• Gold gains more than 0.30% despite pressure from high US Treasury yields.
  • Hawkish remarks from Fed officials, including Governor Michelle Bowman, temper Gold's rise.
  • XAU/USD traders are eyeing the release of US core PCE inflation data.

Gold price was modestly up late in the North American session, registering gains of around 0.15% amid high US Treasury bond yields that make it less appealing to hold the non-yielding metal. Consequently, the Greenback erased its previous losses, capping Gold’s rally. The XAU/USD trades at $2,357, above its opening price by 0.28%.

Wall Street trades with losses, while the 10-year Treasury note yield climbs sharply to its highest level since the beginning of May. This spurred a jump in real yields, which usually correlate inversely to Gold prices, putting a lid on the yellow metal’s advance.

Federal Reserve (Fed) officials crossed the wires on Tuesday, delivering a hawkish message. On the data front, the Conference Board (CB) Consumer Confidence improved in May, but recession fears have resurfaced.

Ahead in the week, traders are bracing for the expected release of April’s Personal Consumption Expenditures (PCE) Price Index - the Federal Reserve’s (Fed) preferred measure of inflation. The core figure is expected at 2.8% YoY, while headline PCE is foreseen to increase by 0.3% MoM.

Daily digest market movers: Gold price waxes, wanes around $2,350

  • Gold prices stay in the green yet trade off three-day highs reached at $2,364 amid elevated US Treasury yields.
  • US 10-year Treasury note yields 4.538%, rising seven basis points and underpinning the Greenback. The US Dollar Index (DXY), which tracks the buck’s performance against a basket of peers, trades at 104.61, up 0.03%.
  • Fed Governor Michelle Bowman said she would have supported either waiting to slow the quantitative tightening pace or a more tapered slowing in balance sheet run-off.
  • Lastly, Minneapolis Fed President Neel Kashkari stated that he doesn't believe anyone has ruled out further rate increases and added that he anticipates no more than two rate cuts in 2024.
  • The US Conference Board Consumer Confidence improved in May after three months of declines, rising to 102.0 from 97.0, exceeding estimates of 95.9.
  • Despite improving, Dana Peterson, Chief Economist at The Conference Board, wrote, “a possible resurgence in recession concerns.”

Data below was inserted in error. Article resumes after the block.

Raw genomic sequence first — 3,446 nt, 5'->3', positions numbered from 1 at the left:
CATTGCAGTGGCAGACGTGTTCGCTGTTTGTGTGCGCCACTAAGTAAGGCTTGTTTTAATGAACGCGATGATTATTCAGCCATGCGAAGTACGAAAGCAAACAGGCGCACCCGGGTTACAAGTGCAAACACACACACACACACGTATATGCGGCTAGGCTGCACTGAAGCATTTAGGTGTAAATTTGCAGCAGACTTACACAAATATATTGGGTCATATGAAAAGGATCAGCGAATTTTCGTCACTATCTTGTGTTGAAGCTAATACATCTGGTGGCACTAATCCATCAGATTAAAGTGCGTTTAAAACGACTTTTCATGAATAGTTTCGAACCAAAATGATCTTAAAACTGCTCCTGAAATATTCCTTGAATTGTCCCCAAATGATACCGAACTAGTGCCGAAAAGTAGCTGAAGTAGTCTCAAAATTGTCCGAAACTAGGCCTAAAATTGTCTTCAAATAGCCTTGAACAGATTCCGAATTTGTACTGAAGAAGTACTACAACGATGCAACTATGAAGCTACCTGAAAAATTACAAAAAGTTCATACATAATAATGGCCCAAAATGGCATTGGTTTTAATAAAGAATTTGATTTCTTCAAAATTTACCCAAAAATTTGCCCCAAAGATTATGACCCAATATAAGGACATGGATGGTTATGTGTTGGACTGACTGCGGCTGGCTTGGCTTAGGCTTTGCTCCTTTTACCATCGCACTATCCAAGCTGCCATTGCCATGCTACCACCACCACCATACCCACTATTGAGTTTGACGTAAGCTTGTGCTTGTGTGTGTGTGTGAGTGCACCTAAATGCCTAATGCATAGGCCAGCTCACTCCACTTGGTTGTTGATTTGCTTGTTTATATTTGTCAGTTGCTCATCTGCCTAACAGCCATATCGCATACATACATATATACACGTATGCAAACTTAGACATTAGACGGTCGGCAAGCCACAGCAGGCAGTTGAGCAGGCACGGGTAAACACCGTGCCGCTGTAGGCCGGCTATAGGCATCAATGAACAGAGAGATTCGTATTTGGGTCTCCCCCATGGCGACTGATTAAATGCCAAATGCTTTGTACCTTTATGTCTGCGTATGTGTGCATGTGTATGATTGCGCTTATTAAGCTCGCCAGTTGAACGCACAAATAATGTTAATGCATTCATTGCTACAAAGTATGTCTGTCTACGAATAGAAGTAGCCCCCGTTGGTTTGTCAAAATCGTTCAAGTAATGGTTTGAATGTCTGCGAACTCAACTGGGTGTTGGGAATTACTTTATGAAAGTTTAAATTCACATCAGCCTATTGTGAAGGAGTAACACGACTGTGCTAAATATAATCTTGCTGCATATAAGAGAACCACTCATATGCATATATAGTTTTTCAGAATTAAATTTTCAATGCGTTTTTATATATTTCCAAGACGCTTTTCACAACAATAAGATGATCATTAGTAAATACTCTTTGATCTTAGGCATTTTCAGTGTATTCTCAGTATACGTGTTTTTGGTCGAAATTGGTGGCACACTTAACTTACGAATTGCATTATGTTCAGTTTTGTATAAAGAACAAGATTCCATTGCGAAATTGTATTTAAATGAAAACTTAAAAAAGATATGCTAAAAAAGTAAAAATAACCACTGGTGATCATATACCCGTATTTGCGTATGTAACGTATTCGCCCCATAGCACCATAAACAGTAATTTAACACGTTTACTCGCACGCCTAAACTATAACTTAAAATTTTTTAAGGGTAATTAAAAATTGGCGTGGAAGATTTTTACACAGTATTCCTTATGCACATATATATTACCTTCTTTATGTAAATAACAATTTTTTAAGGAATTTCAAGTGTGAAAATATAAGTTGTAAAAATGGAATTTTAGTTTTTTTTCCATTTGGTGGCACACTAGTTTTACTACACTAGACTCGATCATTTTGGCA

• Americans' perceptions of the likelihood of US recession over the next 12 months rose again in May.
  • Fed funds rate futures estimate just 25 basis points of interest rate cuts in 2024, according to data provided by the Chicago Board of Trade (CBOT).

Technical analysis: Gold price stays firm as buyers lose momentum

Gold’s uptrend remains in place, yet the rally is showing signs of exhaustion, with momentum beginning to fade. The Relative Strength Index (RSI) shows that buyers are in charge yet losing momentum as the RSI flattens.

Therefore, if XAU/USD fails to cling to gains above $2,350, that would exert downward pressure on the yellow metal, exposing key support levels.

The first support would be the psychological $2,350 figure. Once cleared, the next stop would be the May 8 low of $2,303, followed by the May 3 cycle low of $2,277.

On the other hand, if XAU/USD stays above $2,350, further gains lie overhead. Up next would be the $2,400 mark, followed by the year-to-date high of $2,450 and then the $2,500 mark.

Gold FAQs

Gold has played a key role in human’s history as it has been widely used as a store of value and medium of exchange. Currently, apart from its shine and usage for jewelry, the precious metal is widely seen as a safe-haven asset, meaning that it is considered a good investment during turbulent times. Gold is also widely seen as a hedge against inflation and against depreciating currencies as it doesn’t rely on any specific issuer or government.

Central banks are the biggest Gold holders. In their aim to support their currencies in turbulent times, central banks tend to diversify their reserves and buy Gold to improve the perceived strength of the economy and the currency. High Gold reserves can be a source of trust for a country’s solvency. Central banks added 1,136 tonnes of Gold worth around $70 billion to their reserves in 2022, according to data from the World Gold Council. This is the highest yearly purchase since records began. Central banks from emerging economies such as China, India and Turkey are quickly increasing their Gold reserves.

Gold has an inverse correlation with the US Dollar and US Treasuries, which are both major reserve and safe-haven assets. When the Dollar depreciates, Gold tends to rise, enabling investors and central banks to diversify their assets in turbulent times. Gold is also inversely correlated with risk assets. A rally in the stock market tends to weaken Gold price, while sell-offs in riskier markets tend to favor the precious metal.

The price can move due to a wide range of factors. Geopolitical instability or fears of a deep recession can quickly make Gold price escalate due to its safe-haven status. As a yield-less asset, Gold tends to rise with lower interest rates, while higher cost of money usually weighs down on the yellow metal. Still, most moves depend on how the US Dollar (USD) behaves as the asset is priced in dollars (XAU/USD). A strong Dollar tends to keep the price of Gold controlled, whereas a weaker Dollar is likely to push Gold prices up.

 

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